Ron Haskins is a senior fellow in the Economic Studies program and co-director of the Center on Children and Families at the Brookings Institution and senior consultant at the Annie E. Casey Foundation in Baltimore. From February to December of 2002 he was the senior advisor to the president for welfare policy at the White House.Prior to joining Brookings and Casey, he spent 14 years on the staff of the House Ways and Means Human Resources Subcommittee, first as welfare counsel to the Republican staff, then as the subcommittee’s staff director. From 1981-1985, he was a senior researcher at the Frank Porter Graham Child Development Center at the University of North Carolina, Chapel Hill. He also taught and lectured on history and education at UNC, Charlotte and developmental psychology at Duke University.
Haskins was the editor of the 1996, 1998, and 2000 editions of the Green Book, a 1600-page compendium of the nation’s social programs published by the House Ways and Means Committee that analyzes domestic policy issues including health care, poverty, and unemployment. Haskins is a senior editor of The Future of Children, a journal on policy issues that affect children and families. He has also co-edited several books, including Welfare Reform and Beyond: The Future of the Safety Net (2002), The New World of Welfare (2001) andPolicies for America’s Public Schools: Teachers, Equity, and Indicators (Ablex, 1988), and is a contributor to numerous edited books and scholarly journals on children’s development and social policy issues. He is also the author of Work Over Welfare: The Inside Story of the 1996 Welfare Reform Law (2006) and the co-author of Creating an Opportunity Society (2009) with Isabel Sawhill and Getting Ahead or Losing Ground: Economic Mobility in America (Pew, 2008). He has appeared frequently on radio and television and has written articles and editorials for several newspapers and periodicals including the Washington Post, New York Times, Wall Street Journal, Policy Review, State Government News, American Enterprise, National Review, and the Weekly Standard.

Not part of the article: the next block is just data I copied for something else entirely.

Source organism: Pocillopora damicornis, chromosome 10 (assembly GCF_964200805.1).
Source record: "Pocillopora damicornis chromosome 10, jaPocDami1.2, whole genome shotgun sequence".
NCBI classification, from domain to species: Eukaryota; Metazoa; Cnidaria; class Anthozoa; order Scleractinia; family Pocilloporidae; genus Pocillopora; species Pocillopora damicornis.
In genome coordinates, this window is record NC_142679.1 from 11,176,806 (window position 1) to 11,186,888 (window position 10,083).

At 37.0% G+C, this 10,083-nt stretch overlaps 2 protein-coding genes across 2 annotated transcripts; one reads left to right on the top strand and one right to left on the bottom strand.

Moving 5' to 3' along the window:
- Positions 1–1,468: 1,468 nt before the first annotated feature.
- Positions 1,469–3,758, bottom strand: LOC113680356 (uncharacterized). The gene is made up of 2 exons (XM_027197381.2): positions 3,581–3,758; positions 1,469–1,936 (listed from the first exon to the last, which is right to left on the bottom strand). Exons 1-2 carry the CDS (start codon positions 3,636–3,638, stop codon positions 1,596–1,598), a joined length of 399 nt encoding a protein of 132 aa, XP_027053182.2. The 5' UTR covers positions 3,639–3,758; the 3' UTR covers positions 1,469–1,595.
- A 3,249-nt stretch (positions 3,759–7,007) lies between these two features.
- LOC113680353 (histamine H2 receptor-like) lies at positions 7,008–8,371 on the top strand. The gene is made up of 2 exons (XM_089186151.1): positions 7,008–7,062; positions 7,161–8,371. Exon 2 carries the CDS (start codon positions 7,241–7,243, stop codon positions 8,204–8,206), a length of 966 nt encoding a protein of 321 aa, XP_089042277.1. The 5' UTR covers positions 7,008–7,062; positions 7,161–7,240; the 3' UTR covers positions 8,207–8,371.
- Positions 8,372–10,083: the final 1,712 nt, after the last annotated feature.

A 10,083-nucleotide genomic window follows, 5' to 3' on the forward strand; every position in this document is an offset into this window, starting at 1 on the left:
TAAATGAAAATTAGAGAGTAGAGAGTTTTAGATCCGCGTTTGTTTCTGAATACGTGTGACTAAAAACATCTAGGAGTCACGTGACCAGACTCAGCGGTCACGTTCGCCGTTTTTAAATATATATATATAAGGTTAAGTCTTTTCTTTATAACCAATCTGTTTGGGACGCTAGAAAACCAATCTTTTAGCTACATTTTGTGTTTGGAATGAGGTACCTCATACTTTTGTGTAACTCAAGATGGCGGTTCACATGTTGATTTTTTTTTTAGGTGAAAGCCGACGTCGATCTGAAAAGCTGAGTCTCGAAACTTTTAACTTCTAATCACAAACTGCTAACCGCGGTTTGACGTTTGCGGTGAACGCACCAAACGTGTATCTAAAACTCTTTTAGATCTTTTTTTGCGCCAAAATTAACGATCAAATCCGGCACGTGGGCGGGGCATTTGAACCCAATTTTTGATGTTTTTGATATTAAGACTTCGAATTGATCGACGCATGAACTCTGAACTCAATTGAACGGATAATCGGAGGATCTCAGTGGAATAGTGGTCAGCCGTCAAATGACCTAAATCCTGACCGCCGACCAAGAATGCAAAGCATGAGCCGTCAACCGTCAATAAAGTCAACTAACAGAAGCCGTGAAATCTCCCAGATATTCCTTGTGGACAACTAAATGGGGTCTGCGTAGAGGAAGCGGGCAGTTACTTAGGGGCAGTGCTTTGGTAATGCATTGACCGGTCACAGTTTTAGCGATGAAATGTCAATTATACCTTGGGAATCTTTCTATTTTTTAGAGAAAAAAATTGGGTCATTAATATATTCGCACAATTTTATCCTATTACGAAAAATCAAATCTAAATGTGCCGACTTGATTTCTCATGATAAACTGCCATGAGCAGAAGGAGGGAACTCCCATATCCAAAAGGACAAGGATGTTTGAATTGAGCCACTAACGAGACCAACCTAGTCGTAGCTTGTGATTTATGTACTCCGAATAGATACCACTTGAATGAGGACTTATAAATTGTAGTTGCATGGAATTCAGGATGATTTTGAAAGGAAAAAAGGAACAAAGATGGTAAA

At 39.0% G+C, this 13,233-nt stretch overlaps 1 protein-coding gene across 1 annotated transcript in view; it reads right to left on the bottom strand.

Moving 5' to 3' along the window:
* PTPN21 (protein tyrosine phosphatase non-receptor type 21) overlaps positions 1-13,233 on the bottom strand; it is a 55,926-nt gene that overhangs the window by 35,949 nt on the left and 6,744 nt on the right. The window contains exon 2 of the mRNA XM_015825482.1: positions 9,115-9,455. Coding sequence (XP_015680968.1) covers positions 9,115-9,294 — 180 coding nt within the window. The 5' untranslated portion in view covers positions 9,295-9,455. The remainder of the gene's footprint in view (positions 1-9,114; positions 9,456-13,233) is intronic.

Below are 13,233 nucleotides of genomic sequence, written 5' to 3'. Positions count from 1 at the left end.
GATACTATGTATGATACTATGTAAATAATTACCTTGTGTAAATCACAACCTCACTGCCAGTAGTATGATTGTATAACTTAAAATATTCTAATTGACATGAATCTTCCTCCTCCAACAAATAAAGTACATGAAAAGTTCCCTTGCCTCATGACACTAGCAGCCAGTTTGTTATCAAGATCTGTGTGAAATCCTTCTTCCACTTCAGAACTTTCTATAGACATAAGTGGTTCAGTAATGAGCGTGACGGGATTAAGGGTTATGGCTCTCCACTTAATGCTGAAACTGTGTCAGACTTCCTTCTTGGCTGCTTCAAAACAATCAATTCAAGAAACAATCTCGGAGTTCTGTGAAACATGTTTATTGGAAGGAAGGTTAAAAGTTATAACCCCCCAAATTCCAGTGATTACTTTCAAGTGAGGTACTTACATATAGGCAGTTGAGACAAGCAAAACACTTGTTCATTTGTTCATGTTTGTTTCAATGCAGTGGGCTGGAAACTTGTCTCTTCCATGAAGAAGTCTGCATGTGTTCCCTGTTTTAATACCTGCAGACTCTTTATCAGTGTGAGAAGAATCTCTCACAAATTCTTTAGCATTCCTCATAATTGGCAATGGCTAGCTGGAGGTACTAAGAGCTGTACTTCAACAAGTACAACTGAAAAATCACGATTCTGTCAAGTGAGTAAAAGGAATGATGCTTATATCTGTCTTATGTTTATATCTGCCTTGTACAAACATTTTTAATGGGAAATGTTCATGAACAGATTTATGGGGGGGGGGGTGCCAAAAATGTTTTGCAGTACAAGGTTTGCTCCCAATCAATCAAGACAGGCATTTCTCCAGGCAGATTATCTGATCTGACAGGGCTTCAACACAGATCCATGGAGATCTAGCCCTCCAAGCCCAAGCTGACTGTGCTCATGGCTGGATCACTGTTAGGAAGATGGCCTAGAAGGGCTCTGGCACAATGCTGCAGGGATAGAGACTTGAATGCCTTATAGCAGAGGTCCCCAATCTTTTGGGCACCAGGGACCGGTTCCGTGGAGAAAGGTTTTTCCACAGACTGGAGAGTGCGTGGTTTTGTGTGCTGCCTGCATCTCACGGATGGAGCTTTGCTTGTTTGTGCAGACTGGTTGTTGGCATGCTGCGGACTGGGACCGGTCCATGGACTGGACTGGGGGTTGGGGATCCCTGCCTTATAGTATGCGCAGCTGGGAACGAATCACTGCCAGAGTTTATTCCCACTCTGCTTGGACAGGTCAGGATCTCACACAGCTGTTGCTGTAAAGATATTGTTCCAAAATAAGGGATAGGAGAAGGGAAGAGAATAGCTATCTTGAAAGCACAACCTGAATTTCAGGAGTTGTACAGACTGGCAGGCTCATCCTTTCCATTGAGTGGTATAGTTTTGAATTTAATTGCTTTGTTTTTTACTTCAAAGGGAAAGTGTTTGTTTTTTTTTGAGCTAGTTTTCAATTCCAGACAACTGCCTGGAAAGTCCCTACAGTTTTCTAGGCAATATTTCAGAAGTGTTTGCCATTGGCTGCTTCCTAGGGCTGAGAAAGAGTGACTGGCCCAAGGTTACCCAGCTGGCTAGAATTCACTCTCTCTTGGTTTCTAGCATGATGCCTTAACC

His areas of expertise include welfare reform, child care, child support, marriage, child protection, and budget and deficit issues. In 1997, Haskins was selected by the National Journal as one of the 100 most influential people in the federal government. He received a Lifetime Achievement Award from the Federal Office of Child Support Enforcement (2000); the President’s Award for Outstanding Contributions to the Field of Human Services from the American Public Human Services Association (2005); and the Lion Award from the Grantmakers for Children, Youth, and Families (2010).He holds a Bachelor’s degree in History, a Master’s in Education, and a Ph.D. in Developmental Psychology, from UNC, Chapel Hill. Haskins, who was a noncommissioned officer in the United States Marine Corps from 1963 to 1966, lives with his wife in Rockville, Maryland and is the father of four grown children.